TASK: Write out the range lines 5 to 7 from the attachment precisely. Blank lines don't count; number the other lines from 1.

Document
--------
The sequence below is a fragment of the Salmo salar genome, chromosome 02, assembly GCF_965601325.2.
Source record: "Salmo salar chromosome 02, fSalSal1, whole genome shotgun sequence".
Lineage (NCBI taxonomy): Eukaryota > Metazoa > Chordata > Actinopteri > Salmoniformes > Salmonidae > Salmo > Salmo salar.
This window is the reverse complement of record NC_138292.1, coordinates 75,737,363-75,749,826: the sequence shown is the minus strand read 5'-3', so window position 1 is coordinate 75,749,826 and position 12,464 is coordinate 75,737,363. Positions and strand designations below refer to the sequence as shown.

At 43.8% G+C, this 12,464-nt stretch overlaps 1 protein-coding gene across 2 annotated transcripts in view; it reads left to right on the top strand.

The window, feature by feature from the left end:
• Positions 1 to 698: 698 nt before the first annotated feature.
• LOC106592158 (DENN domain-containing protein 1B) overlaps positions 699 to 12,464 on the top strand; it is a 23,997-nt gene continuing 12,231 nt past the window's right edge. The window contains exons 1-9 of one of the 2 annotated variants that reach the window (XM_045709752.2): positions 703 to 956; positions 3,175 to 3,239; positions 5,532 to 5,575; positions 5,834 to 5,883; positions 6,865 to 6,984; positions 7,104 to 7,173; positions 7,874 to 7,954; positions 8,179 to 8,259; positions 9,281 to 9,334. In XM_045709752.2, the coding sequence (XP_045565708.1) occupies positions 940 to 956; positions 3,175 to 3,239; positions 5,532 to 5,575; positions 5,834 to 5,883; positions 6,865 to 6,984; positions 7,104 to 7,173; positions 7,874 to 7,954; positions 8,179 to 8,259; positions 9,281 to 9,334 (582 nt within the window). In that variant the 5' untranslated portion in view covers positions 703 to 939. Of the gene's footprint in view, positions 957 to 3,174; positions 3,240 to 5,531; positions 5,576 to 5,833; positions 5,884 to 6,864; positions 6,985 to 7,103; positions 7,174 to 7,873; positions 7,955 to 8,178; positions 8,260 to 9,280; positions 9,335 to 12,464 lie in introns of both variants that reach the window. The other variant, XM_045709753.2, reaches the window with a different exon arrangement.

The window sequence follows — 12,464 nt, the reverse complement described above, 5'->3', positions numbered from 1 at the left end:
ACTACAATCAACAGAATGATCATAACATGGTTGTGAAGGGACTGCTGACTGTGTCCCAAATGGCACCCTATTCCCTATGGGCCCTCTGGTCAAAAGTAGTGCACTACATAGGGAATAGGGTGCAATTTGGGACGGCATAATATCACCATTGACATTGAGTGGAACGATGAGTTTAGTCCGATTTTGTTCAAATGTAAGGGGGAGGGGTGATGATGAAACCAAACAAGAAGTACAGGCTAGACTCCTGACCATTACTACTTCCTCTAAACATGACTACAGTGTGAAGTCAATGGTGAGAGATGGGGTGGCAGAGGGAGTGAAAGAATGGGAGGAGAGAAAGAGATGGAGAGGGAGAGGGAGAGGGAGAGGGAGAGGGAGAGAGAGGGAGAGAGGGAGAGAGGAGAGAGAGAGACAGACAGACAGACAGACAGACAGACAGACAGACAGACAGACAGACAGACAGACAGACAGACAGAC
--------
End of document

At 43.8% G+C, this 12,464-nt stretch overlaps 1 protein-coding gene across 2 annotated transcripts in view; it reads left to right on the top strand.

The window, feature by feature from the left end:
• Positions 1 to 698: 698 nt before the first annotated feature.